Australia’s national carrier Qantas on Friday successfully completed a 19.5-hour non-stop flight from London to Sydney, which was used to run a series of tests to assess the effects of ultra long-haul flights on crew fatigue and passenger jetlag. The Boeing 787-9 Dreamliner took off from London’s Heathrow Airport on Thursday morning and touched down at Sydney Airport 45 minutes behind schedule at 12:30pm on Friday. The 11,060-mile journey was part of Project Sunrise—Qantas’ goal to operate regular, non-stop commercial flights from Australia’s east coast cities of Brisbane, Sydney, and Melbourne to London and New York, the AP reports.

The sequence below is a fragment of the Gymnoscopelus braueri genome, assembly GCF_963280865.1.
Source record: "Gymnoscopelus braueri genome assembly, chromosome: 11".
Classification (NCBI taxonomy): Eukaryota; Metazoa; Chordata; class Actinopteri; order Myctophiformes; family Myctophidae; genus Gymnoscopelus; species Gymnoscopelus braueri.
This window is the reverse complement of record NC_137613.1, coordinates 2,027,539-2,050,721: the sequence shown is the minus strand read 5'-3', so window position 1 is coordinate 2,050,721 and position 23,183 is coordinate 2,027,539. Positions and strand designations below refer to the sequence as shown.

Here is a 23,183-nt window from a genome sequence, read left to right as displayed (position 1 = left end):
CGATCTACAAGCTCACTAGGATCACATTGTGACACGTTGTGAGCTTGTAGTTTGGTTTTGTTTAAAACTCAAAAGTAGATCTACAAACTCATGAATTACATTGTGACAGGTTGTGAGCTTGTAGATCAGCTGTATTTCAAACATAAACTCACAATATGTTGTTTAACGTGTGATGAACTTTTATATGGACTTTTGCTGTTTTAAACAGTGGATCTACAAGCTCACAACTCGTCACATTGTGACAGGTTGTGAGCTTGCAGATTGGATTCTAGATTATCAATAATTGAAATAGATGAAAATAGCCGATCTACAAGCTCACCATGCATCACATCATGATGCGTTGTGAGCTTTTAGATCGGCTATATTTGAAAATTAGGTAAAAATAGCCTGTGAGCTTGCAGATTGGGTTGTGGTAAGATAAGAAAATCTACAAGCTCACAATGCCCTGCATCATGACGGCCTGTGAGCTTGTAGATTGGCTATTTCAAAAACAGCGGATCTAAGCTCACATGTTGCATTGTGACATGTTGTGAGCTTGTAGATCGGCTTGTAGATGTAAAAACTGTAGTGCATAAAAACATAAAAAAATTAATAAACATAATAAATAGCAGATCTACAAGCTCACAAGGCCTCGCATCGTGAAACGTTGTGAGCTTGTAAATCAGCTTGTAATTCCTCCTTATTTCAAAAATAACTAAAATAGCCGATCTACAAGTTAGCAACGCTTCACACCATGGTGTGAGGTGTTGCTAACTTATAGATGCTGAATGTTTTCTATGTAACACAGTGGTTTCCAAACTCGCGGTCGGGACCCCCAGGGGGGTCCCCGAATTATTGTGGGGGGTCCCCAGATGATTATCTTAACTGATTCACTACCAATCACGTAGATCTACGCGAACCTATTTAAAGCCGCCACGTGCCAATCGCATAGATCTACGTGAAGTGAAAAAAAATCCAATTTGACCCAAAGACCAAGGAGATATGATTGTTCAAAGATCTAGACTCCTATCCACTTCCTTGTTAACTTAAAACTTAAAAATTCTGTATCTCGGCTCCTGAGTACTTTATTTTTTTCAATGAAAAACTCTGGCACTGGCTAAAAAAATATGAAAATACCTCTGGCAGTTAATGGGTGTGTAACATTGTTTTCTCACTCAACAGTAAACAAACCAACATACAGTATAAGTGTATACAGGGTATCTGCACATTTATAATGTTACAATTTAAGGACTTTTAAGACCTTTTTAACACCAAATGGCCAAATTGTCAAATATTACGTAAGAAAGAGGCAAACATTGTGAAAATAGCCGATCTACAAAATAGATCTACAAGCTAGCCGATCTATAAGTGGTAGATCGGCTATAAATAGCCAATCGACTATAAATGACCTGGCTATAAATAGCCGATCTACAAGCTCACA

Last month, Qantas completed the first non-stop flight from New York to Sydney, which took 19 hours and 16 minutes. Another New York to Sydney flight is expected next month to round out the project. There were 52 people on board, mostly Qantas employees, including four pilots led by Captain Helen Trenerry, CNN reports. The passengers participated in various experiments, including using wearable technology devices to track sleep patterns, food and drink intake, lighting, and physical movement. A final decision on whether the ultra-long haul flights will become a commercial reality is expected by the year’s end, with the service potentially launching by 2022. A Qantas Boeing 747 flew the same route in 1989, with a journey time of 20 hours and 9 minutes.
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